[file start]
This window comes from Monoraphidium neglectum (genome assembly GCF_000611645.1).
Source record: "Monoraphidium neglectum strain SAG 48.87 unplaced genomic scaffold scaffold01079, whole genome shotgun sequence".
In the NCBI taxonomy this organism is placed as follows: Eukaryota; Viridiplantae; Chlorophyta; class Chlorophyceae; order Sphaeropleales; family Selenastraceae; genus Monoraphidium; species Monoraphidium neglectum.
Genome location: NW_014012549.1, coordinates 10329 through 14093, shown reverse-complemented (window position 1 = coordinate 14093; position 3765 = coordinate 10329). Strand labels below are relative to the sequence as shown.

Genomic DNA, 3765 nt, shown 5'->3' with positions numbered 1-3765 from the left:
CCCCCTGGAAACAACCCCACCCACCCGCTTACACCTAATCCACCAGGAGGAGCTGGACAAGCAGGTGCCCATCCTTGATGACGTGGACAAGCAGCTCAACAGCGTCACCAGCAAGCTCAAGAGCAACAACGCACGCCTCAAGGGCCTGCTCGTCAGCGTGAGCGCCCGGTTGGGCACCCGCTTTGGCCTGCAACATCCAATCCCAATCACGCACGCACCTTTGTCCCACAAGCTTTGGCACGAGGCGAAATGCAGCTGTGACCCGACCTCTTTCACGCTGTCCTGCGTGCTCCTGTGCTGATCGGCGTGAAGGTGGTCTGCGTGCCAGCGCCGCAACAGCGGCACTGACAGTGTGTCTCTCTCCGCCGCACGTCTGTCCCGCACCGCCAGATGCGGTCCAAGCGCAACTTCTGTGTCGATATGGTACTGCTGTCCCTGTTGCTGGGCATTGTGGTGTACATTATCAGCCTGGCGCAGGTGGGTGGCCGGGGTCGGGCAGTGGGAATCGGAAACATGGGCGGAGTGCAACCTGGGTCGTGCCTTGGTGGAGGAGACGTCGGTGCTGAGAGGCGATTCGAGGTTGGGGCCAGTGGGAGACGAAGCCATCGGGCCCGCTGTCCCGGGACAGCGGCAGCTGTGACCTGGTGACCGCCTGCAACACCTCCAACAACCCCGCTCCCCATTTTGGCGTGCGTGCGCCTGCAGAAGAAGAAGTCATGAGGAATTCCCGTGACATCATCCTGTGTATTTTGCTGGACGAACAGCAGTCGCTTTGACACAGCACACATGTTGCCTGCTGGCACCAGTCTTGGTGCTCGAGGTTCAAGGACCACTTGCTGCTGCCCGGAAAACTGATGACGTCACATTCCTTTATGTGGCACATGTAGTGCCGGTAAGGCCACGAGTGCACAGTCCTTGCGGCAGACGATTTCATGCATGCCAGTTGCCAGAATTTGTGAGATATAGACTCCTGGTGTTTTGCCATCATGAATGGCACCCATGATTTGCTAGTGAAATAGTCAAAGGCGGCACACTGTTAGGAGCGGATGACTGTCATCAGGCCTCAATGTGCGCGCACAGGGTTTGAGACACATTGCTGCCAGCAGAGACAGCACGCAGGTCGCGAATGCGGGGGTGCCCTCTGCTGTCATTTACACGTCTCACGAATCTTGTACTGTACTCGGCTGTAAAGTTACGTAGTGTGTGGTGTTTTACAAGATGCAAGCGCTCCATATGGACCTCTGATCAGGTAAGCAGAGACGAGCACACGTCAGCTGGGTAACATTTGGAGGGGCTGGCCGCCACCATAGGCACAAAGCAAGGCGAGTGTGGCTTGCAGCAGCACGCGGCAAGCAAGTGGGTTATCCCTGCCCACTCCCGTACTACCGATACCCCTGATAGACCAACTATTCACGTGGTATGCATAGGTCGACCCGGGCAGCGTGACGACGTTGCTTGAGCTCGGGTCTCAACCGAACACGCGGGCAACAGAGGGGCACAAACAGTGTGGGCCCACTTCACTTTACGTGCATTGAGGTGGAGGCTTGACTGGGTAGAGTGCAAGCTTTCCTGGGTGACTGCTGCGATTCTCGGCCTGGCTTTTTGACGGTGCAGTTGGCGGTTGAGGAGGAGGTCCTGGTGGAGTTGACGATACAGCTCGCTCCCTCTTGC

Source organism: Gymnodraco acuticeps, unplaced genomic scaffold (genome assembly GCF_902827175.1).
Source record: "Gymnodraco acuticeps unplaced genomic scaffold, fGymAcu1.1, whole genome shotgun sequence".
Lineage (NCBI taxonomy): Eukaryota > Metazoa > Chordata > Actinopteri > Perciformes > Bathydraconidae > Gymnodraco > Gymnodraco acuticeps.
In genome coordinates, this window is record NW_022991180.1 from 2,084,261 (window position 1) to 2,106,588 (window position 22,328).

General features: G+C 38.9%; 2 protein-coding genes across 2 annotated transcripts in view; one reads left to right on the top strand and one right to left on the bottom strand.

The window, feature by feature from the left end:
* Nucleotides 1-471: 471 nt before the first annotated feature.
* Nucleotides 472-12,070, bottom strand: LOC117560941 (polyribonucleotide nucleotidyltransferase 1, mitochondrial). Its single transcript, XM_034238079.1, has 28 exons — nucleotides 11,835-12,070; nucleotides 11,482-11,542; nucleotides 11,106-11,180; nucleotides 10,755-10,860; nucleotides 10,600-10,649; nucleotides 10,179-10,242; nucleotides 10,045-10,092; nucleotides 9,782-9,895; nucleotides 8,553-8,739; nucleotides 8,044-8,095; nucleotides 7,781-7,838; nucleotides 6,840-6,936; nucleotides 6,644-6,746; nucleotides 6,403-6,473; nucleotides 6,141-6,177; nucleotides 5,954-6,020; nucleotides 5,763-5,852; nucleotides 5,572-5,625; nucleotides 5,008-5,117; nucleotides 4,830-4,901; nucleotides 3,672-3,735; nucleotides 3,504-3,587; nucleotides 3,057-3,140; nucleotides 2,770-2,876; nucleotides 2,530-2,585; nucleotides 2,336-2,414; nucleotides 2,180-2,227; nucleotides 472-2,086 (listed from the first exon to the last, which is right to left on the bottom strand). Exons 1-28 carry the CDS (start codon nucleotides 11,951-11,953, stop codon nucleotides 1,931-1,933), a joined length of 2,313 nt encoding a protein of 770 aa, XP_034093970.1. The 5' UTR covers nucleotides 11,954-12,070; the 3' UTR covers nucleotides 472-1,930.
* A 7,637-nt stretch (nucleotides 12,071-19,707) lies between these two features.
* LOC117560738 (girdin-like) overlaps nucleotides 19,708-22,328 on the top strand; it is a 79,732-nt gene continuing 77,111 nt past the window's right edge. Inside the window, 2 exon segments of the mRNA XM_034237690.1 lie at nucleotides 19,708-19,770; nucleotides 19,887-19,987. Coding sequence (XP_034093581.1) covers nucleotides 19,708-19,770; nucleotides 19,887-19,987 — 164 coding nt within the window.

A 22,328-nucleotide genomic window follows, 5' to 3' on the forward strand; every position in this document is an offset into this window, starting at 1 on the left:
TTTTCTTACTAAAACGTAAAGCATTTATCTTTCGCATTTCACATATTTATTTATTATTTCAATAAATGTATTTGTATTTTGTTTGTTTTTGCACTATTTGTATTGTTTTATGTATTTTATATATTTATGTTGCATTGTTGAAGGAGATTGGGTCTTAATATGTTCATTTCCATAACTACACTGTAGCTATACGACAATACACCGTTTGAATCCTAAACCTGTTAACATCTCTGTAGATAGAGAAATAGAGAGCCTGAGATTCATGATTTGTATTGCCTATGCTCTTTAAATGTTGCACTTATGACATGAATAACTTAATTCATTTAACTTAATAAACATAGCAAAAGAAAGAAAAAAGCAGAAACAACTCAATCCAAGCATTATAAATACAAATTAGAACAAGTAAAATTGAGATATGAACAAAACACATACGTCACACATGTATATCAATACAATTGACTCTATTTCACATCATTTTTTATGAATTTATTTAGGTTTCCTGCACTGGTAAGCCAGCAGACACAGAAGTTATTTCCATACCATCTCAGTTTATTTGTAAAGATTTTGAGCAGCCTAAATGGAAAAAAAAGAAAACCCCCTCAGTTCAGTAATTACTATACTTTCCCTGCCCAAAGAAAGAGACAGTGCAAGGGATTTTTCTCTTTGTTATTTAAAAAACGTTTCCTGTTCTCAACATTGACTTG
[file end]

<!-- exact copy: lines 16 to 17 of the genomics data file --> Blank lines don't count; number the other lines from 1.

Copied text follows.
* LOC117560738 (girdin-like) overlaps nucleotides 19,708-22,328 on the top strand; it is a 79,732-nt gene continuing 77,111 nt past the window's right edge. Inside the window, 2 exon segments of the mRNA XM_034237690.1 lie at nucleotides 19,708-19,770; nucleotides 19,887-19,987. Coding sequence (XP_034093581.1) covers nucleotides 19,708-19,770; nucleotides 19,887-19,987 — 164 coding nt within the window.

A 22,328-nucleotide genomic window follows, 5' to 3' on the forward strand; every position in this document is an offset into this window, starting at 1 on the left: